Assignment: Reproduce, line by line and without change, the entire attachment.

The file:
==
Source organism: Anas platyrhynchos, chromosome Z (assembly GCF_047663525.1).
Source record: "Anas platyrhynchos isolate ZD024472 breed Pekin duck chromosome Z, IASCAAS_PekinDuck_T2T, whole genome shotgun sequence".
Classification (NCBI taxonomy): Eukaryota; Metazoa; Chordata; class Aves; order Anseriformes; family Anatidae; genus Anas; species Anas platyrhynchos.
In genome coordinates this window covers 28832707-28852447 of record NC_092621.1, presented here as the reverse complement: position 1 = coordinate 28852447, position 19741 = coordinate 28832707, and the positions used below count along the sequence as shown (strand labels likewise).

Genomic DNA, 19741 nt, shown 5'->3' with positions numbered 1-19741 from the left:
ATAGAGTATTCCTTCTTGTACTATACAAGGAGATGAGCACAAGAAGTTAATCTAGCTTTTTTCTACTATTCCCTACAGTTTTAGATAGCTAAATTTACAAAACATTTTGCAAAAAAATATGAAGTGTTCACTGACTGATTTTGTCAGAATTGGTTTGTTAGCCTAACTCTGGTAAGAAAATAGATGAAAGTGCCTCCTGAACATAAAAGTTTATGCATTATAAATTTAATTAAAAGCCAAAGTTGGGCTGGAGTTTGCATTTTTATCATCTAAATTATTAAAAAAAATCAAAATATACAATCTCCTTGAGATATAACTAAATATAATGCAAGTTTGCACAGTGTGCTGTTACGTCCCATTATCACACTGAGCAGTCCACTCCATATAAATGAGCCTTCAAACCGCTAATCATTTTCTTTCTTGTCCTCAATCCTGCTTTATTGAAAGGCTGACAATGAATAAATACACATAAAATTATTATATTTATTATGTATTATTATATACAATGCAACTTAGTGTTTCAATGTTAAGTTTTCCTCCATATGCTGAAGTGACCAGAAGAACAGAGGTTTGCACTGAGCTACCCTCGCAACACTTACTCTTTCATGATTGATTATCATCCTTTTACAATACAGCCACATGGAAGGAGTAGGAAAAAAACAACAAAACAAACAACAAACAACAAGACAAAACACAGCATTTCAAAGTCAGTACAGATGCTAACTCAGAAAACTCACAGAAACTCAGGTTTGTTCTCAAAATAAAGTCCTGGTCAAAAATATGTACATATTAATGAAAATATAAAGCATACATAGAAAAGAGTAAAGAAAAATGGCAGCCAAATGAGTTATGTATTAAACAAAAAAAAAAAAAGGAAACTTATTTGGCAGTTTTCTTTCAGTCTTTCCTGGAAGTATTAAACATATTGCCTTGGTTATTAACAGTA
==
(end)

Source organism: Anas platyrhynchos, chromosome Z (assembly GCF_047663525.1).
Source record: "Anas platyrhynchos isolate ZD024472 breed Pekin duck chromosome Z, IASCAAS_PekinDuck_T2T, whole genome shotgun sequence".
Classification (NCBI taxonomy): Eukaryota; Metazoa; Chordata; class Aves; order Anseriformes; family Anatidae; genus Anas; species Anas platyrhynchos.
In genome coordinates this window covers 28832707-28852447 of record NC_092621.1, presented here as the reverse complement: position 1 = coordinate 28852447, position 19741 = coordinate 28832707, and the positions used below count along the sequence as shown (strand labels likewise).

Genomic DNA, 19741 nt, shown 5'->3' with positions numbered 1-19741 from the left:
ATAGAGTATTCCTTCTTGTACTATACAAGGAGATGAGCACAAGAAGTTAATCTAGCTTTTTTCTACTATTCCCTACAGTTTTAGATAGCTAAATTTACAAAACATTTTGCAAAAAAATATGAAGTGTTCACTGACTGATTTTGTCAGAATTGGTTTGTTAGCCTAACTCTGGTAAGAAAATAGATGAAAGTGCCTCCTGAACATAAAAGTTTATGCATTATAAATTTAATTAAAAGCCAAAGTTGGGCTGGAGTTTGCATTTTTATCATCTAAATTATTAAAAAAAATCAAAATATACAATCTCCTTGAGATATAACTAAATATAATGCAAGTTTGCACAGTGTGCTGTTACGTCCCATTATCACACTGAGCAGTCCACTCCATATAAATGAGCCTTCAAACCGCTAATCATTTTCTTTCTTGTCCTCAATCCTGCTTTATTGAAAGGCTGACAATGAATAAATACACATAAAATTATTATATTTATTATGTATTATTATATACAATGCAACTTAGTGTTTCAATGTTAAGTTTTCCTCCATATGCTGAAGTGACCAGAAGAACAGAGGTTTGCACTGAGCTACCCTCGCAACACTTACTCTTTCATGATTGATTATCATCCTTTTACAATACAGCCACATGGAAGGAGTAGGAAAAAAACAACAAAACAAACAACAAACAACAAGACAAAACACAGCATTTCAAAGTCAGTACAGATGCTAACTCAGAAAACTCACAGAAACTCAGGTTTGTTCTCAAAATAAAGTCCTGGTCAAAAATATGTACATATTAATGAAAATATAAAGCATACATAGAAAAGAGTAAAGAAAAATGGCAGCCAAATGAGTTATGTATTAAACAAAAAAAAAAAAAGGAAACTTATTTGGCAGTTTTCTTTCAGTCTTTCCTGGAAGTATTAAACATATTGCCTTGGTTATTAACAGTA